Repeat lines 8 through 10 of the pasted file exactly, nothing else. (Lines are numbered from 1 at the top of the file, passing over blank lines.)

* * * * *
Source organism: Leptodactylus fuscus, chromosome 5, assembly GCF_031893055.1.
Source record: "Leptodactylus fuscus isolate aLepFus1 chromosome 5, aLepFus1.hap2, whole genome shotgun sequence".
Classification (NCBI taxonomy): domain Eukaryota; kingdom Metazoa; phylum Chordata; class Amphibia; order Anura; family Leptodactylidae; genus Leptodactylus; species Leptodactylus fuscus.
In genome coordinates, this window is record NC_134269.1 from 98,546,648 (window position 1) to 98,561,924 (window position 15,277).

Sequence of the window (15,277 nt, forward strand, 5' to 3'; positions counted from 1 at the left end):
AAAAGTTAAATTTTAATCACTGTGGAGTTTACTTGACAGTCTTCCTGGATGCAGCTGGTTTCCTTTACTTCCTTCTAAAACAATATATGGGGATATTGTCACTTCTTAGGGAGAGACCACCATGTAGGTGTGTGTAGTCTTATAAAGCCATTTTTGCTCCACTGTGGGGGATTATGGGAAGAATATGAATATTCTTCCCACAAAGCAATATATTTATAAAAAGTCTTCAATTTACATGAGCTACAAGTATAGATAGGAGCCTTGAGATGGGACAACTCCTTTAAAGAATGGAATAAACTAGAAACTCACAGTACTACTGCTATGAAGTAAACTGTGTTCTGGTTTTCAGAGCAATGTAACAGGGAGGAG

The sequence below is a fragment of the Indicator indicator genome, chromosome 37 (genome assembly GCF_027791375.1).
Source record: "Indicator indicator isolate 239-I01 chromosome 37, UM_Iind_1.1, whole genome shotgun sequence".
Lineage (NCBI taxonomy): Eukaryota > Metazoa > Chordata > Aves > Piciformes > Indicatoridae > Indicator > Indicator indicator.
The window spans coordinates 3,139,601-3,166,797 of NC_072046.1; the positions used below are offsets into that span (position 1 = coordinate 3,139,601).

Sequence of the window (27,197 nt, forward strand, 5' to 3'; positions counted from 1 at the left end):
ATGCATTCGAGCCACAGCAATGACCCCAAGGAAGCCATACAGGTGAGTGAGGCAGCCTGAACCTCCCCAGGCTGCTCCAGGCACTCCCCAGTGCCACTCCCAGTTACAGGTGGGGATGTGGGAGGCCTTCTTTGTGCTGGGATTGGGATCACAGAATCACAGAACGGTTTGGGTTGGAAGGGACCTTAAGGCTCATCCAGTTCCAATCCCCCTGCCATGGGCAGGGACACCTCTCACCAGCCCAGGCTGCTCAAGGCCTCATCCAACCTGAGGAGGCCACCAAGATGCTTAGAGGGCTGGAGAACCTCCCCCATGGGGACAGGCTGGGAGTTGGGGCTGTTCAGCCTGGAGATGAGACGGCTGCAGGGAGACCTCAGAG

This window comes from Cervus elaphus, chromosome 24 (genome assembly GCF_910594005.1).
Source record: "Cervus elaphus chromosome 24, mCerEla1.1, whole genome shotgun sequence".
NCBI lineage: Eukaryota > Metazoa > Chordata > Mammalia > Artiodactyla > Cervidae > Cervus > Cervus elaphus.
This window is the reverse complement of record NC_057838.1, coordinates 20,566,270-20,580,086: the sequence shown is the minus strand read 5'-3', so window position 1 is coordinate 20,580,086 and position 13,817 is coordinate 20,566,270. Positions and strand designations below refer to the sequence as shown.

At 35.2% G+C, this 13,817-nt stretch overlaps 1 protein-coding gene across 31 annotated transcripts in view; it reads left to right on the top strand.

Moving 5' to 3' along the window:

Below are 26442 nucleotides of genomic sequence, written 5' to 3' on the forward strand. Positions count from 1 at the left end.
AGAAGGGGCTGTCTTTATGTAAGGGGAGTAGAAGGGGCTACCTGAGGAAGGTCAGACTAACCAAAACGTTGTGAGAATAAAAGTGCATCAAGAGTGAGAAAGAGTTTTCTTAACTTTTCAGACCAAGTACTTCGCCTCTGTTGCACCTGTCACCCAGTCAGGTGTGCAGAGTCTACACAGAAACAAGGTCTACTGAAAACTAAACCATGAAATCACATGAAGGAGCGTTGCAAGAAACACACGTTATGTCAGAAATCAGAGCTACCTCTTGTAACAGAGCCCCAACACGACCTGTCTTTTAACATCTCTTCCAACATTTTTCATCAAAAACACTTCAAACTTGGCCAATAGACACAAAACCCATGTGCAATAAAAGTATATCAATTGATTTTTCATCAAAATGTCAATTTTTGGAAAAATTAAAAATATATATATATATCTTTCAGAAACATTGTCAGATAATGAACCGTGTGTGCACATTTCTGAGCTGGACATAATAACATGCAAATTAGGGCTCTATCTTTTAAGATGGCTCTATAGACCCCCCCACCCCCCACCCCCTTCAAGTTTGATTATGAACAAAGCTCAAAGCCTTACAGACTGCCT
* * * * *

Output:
Source record: "Indicator indicator isolate 239-I01 chromosome 37, UM_Iind_1.1, whole genome shotgun sequence".
Lineage (NCBI taxonomy): Eukaryota > Metazoa > Chordata > Aves > Piciformes > Indicatoridae > Indicator > Indicator indicator.
The window spans coordinates 3,139,601-3,166,797 of NC_072046.1; the positions used below are offsets into that span (position 1 = coordinate 3,139,601).